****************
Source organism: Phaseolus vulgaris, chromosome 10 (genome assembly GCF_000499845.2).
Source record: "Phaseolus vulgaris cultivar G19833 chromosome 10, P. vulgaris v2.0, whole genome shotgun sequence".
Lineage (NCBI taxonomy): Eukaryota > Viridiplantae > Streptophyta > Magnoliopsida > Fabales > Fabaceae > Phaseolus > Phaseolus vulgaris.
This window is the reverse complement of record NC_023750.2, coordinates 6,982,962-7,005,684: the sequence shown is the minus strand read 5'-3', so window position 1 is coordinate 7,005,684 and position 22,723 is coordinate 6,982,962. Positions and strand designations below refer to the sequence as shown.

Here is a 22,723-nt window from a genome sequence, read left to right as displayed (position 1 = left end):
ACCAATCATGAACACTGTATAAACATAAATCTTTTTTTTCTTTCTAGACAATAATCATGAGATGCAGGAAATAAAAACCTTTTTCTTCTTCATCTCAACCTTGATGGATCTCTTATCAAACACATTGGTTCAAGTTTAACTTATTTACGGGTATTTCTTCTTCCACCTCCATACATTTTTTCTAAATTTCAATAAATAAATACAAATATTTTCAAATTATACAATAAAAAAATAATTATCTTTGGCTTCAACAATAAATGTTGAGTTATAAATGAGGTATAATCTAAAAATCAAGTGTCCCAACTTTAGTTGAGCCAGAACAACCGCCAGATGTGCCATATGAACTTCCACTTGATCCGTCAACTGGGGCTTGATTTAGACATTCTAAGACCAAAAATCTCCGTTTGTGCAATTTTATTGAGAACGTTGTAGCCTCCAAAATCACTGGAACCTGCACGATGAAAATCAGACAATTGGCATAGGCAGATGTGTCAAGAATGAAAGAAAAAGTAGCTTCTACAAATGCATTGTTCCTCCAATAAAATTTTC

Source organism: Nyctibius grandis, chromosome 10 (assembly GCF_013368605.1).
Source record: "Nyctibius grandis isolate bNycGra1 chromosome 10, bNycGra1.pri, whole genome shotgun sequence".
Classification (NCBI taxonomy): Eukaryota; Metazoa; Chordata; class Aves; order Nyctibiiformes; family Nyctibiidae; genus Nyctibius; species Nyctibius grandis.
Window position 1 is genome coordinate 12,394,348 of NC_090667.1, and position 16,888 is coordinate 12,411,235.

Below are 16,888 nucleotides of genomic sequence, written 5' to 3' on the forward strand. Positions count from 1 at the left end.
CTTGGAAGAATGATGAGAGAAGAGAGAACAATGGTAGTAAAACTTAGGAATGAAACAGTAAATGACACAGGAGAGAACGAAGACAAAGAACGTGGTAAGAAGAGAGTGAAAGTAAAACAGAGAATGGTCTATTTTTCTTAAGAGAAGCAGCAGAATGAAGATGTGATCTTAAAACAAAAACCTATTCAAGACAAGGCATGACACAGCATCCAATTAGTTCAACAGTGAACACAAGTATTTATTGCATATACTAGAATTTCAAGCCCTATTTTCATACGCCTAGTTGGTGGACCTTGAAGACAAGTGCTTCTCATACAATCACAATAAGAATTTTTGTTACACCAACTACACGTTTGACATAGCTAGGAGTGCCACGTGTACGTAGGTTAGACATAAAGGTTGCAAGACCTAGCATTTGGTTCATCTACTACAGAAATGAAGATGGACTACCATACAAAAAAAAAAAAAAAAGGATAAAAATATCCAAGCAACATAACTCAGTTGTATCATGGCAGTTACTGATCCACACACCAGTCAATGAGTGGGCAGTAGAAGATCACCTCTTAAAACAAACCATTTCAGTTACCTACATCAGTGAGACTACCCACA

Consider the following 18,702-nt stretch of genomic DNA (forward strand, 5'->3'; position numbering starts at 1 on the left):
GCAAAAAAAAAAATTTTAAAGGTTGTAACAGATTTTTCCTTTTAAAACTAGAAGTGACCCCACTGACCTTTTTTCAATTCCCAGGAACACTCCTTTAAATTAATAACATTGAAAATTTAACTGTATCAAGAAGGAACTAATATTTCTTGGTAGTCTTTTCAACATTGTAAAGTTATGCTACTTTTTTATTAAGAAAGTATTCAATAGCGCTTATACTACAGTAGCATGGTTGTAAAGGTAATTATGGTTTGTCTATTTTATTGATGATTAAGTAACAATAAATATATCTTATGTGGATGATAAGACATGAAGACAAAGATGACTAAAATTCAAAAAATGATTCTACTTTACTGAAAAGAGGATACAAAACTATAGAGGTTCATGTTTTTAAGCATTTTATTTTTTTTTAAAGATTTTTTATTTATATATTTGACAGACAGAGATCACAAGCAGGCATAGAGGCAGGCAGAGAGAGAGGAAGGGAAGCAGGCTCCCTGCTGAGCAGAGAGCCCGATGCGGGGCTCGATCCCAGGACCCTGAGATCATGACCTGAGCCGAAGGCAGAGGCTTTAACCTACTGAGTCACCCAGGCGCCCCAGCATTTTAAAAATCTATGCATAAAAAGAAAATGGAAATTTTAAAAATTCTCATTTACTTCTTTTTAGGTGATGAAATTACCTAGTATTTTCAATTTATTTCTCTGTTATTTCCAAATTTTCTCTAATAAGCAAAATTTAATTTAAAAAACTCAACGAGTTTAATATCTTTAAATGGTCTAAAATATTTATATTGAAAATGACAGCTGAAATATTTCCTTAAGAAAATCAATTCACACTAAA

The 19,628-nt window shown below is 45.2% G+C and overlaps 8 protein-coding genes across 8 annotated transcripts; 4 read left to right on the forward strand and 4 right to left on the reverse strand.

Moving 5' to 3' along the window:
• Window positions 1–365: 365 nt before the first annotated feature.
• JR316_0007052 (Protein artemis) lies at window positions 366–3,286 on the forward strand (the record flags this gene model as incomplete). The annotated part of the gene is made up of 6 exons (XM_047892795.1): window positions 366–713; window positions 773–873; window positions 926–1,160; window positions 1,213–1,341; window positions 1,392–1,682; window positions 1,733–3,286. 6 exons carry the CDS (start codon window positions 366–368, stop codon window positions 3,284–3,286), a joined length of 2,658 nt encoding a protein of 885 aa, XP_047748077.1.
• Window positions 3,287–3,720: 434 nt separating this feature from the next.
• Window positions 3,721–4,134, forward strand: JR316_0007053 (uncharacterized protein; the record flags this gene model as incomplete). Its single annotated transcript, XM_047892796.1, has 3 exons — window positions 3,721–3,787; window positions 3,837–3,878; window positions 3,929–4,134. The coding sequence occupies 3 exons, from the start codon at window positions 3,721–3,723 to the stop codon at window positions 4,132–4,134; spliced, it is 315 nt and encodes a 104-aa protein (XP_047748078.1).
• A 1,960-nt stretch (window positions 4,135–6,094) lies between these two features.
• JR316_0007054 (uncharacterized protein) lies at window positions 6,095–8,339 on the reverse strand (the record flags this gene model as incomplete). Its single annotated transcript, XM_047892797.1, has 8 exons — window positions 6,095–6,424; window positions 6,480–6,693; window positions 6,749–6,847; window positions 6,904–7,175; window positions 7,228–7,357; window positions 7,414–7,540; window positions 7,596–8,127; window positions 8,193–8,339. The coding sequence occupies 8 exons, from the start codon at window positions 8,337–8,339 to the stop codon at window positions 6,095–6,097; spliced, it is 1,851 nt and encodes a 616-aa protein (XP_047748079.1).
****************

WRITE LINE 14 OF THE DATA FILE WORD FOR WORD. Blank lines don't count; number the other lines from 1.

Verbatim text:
GCAAAAAAAAAAATTTTAAAGGTTGTAACAGATTTTTCCTTTTAAAACTAGAAGTGACCCCACTGACCTTTTTTCAATTCCCAGGAACACTCCTTTAAATTAATAACATTGAAAATTTAACTGTATCAAGAAGGAACTAATATTTCTTGGTAGTCTTTTCAACATTGTAAAGTTATGCTACTTTTTTATTAAGAAAGTATTCAATAGCGCTTATACTACAGTAGCATGGTTGTAAAGGTAATTATGGTTTGTCTATTTTATTGATGATTAAGTAACAATAAATATATCTTATGTGGATGATAAGACATGAAGACAAAGATGACTAAAATTCAAAAAATGATTCTACTTTACTGAAAAGAGGATACAAAACTATAGAGGTTCATGTTTTTAAGCATTTTATTTTTTTTTAAAGATTTTTTATTTATATATTTGACAGACAGAGATCACAAGCAGGCATAGAGGCAGGCAGAGAGAGAGGAAGGGAAGCAGGCTCCCTGCTGAGCAGAGAGCCCGATGCGGGGCTCGATCCCAGGACCCTGAGATCATGACCTGAGCCGAAGGCAGAGGCTTTAACCTACTGAGTCACCCAGGCGCCCCAGCATTTTAAAAATCTATGCATAAAAAGAAAATGGAAATTTTAAAAATTCTCATTTACTTCTTTTTAGGTGATGAAATTACCTAGTATTTTCAATTTATTTCTCTGTTATTTCCAAATTTTCTCTAATAAGCAAAATTTAATTTAAAAAACTCAACGAGTTTAATATCTTTAAATGGTCTAAAATATTTATATTGAAAATGACAGCTGAAATATTTCCTTAAGAAAATCAATTCACACTAAA